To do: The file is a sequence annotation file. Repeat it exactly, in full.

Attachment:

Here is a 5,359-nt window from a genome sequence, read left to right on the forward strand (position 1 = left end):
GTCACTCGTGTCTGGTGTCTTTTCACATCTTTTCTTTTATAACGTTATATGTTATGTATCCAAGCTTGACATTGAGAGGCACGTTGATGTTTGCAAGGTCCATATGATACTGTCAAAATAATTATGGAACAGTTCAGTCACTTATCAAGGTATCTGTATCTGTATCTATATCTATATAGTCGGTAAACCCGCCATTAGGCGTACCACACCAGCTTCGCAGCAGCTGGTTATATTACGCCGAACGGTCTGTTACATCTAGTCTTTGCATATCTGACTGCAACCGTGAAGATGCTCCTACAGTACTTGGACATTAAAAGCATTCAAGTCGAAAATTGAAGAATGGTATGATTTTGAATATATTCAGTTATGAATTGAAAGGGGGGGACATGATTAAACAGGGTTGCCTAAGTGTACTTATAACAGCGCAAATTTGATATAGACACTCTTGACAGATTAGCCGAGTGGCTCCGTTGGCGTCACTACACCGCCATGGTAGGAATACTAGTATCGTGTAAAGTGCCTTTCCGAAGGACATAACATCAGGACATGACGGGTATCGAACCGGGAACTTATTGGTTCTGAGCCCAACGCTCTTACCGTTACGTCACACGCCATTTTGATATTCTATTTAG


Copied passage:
Here is a 5,359-nt window from a genome sequence, read left to right on the forward strand (position 1 = left end):
GTCACTCGTGTCTGGTGTCTTTTCACATCTTTTCTTTTATAACGTTATATGTTATGTATCCAAGCTTGACATTGAGAGGCACGTTGATGTTTGCAAGGTCCATATGATACTGTCAAAATAATTATGGAACAGTTCAGTCACTTATCAAGGTATCTGTATCTGTATCTATATCTATATAGTCGGTAAACCCGCCATTAGGCGTACCACACCAGCTTCGCAGCAGCTGGTTATATTACGCCGAACGGTCTGTTACATCTAGTCTTTGCATATCTGACTGCAACCGTGAAGATGCTCCTACAGTACTTGGACATTAAAAGCATTCAAGTCGAAAATTGAAGAATGGTATGATTTTGAATATATTCAGTTATGAATTGAAAGGGGGGGACATGATTAAACAGGGTTGCCTAAGTGTACTTATAACAGCGCAAATTTGATATAGACACTCTTGACAGATTAGCCGAGTGGCTCCGTTGGCGTCACTACACCGCCATGGTAGGAATACTAGTATCGTGTAAAGTGCCTTTCCGAAGGACATAACATCAGGACATGACGGGTATCGAACCGGGAACTTATTGGTTCTGAGCCCAACGCTCTTACCGTTACGTCACACGCCATTTTGATATTCTATTTAG